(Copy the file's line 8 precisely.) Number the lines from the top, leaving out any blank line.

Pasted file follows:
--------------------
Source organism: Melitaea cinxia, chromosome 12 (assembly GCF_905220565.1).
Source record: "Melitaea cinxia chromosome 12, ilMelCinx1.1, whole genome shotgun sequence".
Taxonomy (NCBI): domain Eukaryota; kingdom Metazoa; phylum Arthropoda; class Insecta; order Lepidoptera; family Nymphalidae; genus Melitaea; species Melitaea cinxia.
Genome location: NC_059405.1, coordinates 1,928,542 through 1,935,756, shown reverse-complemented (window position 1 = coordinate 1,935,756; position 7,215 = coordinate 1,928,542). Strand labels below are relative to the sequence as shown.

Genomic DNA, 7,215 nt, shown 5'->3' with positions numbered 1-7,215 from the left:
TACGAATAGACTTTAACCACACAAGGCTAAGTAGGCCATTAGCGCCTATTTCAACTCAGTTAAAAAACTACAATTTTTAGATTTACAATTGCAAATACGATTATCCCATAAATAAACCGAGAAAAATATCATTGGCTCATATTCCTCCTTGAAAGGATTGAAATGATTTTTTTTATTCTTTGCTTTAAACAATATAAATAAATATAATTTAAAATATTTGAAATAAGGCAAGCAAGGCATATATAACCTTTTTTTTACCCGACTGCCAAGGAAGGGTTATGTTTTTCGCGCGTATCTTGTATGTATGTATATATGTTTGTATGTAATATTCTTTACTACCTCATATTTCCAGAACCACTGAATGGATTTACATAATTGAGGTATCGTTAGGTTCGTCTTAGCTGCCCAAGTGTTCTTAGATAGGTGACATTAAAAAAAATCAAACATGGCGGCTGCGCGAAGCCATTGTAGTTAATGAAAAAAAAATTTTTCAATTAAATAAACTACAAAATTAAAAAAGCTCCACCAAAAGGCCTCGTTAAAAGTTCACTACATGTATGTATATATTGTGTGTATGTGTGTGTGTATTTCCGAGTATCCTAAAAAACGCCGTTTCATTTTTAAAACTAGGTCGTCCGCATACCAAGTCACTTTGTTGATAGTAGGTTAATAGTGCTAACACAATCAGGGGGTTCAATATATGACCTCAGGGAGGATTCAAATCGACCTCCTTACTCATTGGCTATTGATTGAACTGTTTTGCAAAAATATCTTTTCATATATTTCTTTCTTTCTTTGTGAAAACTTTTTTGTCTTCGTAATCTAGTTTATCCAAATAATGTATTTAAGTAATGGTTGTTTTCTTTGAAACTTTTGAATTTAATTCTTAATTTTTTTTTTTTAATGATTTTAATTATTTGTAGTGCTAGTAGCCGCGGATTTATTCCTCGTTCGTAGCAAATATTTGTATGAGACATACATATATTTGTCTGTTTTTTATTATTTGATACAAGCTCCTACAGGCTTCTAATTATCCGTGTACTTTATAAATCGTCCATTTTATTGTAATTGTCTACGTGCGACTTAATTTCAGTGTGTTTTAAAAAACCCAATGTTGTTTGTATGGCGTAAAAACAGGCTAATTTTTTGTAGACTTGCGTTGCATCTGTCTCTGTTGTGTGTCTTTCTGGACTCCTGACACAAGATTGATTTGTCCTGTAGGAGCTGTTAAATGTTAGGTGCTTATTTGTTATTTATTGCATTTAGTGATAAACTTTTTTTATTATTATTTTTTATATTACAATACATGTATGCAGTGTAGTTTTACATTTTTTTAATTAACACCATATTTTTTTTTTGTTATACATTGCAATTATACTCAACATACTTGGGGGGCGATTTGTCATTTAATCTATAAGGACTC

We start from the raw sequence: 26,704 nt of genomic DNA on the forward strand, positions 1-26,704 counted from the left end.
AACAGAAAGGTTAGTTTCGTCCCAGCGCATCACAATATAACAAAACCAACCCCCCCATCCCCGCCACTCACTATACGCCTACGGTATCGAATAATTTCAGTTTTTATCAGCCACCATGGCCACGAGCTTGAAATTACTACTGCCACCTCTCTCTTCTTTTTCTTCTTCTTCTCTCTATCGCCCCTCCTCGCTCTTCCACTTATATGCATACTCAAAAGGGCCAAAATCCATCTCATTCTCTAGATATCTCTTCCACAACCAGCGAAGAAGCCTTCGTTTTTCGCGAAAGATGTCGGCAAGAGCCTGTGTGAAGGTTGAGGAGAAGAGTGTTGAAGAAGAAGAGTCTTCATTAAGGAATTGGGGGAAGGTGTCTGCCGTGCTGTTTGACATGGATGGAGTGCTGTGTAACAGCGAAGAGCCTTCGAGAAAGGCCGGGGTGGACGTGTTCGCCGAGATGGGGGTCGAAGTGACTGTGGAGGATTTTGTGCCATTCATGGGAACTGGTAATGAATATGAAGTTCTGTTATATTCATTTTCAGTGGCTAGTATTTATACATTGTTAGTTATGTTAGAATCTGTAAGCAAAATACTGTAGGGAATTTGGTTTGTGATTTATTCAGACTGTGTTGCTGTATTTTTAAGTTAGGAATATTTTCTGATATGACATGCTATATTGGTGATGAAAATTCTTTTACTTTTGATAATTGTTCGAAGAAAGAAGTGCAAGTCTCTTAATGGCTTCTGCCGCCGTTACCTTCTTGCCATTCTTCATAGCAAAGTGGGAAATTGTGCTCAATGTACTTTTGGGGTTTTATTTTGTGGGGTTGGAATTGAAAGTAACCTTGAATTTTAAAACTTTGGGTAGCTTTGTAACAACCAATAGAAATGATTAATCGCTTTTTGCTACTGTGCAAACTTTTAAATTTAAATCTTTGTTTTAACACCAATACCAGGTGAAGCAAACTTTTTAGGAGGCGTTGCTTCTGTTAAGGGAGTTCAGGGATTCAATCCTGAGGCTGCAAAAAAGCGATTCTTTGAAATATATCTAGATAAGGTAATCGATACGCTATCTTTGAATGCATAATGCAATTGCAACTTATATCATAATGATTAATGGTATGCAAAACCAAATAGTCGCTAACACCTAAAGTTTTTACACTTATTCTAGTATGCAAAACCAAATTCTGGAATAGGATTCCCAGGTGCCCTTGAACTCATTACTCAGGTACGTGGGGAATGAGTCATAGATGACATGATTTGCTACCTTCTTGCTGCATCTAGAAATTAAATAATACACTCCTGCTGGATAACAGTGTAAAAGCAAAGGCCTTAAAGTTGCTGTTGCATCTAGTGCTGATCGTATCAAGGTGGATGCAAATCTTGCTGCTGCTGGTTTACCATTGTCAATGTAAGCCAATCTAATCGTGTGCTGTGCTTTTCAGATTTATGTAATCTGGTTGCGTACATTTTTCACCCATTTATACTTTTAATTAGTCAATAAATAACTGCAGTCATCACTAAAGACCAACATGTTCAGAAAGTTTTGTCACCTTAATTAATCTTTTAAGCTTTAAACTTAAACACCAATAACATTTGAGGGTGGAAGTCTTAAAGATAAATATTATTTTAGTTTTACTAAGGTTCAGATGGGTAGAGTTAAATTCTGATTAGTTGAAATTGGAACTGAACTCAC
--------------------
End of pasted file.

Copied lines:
AACAGAAAGGTTAGTTTCGTCCCAGCGCATCACAATATAACAAAACCAACCCCCCCATCCCCGCCACTCACTATACGCCTACGGTATCGAATAATTTCAGTTTTTATCAGCCACCATGGCCACGAGCTTGAAATTACTACTGCCACCTCTCTCTTCTTTTTCTTCTTCTTCTCTCTATCGCCCCTCCTCGCTCTTCCACTTATATGCATACTCAAAAGGGCCAAAATCCATCTCATTCTCTAGATATCTCTTCCACAACCAGCGAAGAAGCCTTCGTTTTTCGCGAAAGATGTCGGCAAGAGCCTGTGTGAAGGTTGAGGAGAAGAGTGTTGAAGAAGAAGAGTCTTCATTAAGGAATTGGGGGAAGGTGTCTGCCGTGCTGTTTGACATGGATGGAGTGCTGTGTAACAGCGAAGAGCCTTCGAGAAAGGCCGGGGTGGACGTGTTCGCCGAGATGGGGGTCGAAGTGACTGTGGAGGATTTTGTGCCATTCATGGGAACTGGTAATGAATATGAAGTTCTGTTATATTCATTTTCAGTGGCTAGTATTTATACATTGTTAGTTATGTTAGAATCTGTAAGCAAAATACTGTAGGGAATTTGGTTTGTGATTTATTCAGACTGTGTTGCTGTATTTTTAAGTTAGGAATATTTTCTGATATGACATGCTATATTGGTGATGAAAATTCTTTTACTTTTGATAATTGTTCGAAGAAAGAAGTGCAAGTCTCTTAATGGCTTCTGCCGCCGTTACCTTCTTGCCATTCTTCATAGCAAAGTGGGAAATTGTGCTCAATGTACTTTTGGGGTTTTATTTTGTGGGGTTGGAATTGAAAGTAACCTTGAATTTTAAAACTTTGGGTAGCTTTGTAACAACCAATAGAAATGATTAATCGCTTTTTGCTACTGTGCAAACTTTTAAATTTAAATCTTTGTTTTAACACCAATACCAGGTGAAGCAAACTTTTTAGGAGGCGTTGCTTCTGTTAAGGGAGTTCAGGGATTCAATCCTGAGGCTGCAAAAAAGCGATTCTTTGAAATATATCTAGATAAGGTAATCGATACGCTATCTTTGAATGCATAATGCAATTGCAACTTATATCATAATGATTAATGGTATGCAAAACCAAATAGTCGCTAACACCTAAAGTTTTTACACTTATTCTAGTATGCAAAACCAAATTCTGGAATAGGATTCCCAGGTGCCCTTGAACTCATTACTCAGGTACGTGGGGAATGAGTCATAGATGACATGATTTGCTACCTTCTTGCTGCATCTAGAAATTAAATAATACACTCCTGCTGGATAACAGTGTAAAAGCAAAGGCCTTAAAGTTGCTGTTGCATCTAGTGCTGATCGTATCAAGGTGGATGCAAATCTTGCTGCTGCTGGTTTACCATTGTCAATGTAAGCCAATCTAATCGTGTGCTGTGCTTTTCAGATTTATGTAATCTGGTTGCGTACATTTTTCACCCATTTATACTTTTAATTAGTCAATAAATAACTGCAGTCATCACTAAAGACCAACATGTTCAGAAAGTTTTGTCACCTTAATTAATCTTTTAAGCTTTAAACTTAAACACCAATAACATTTGAGGGTGGAAGTCTTAAAGATAAATATTATTTTAGTTTTACTAAGGTTCAGATGGGTAGAGTTAAATTCTGATTAGTTGAAATTGGAACTGAACTCAC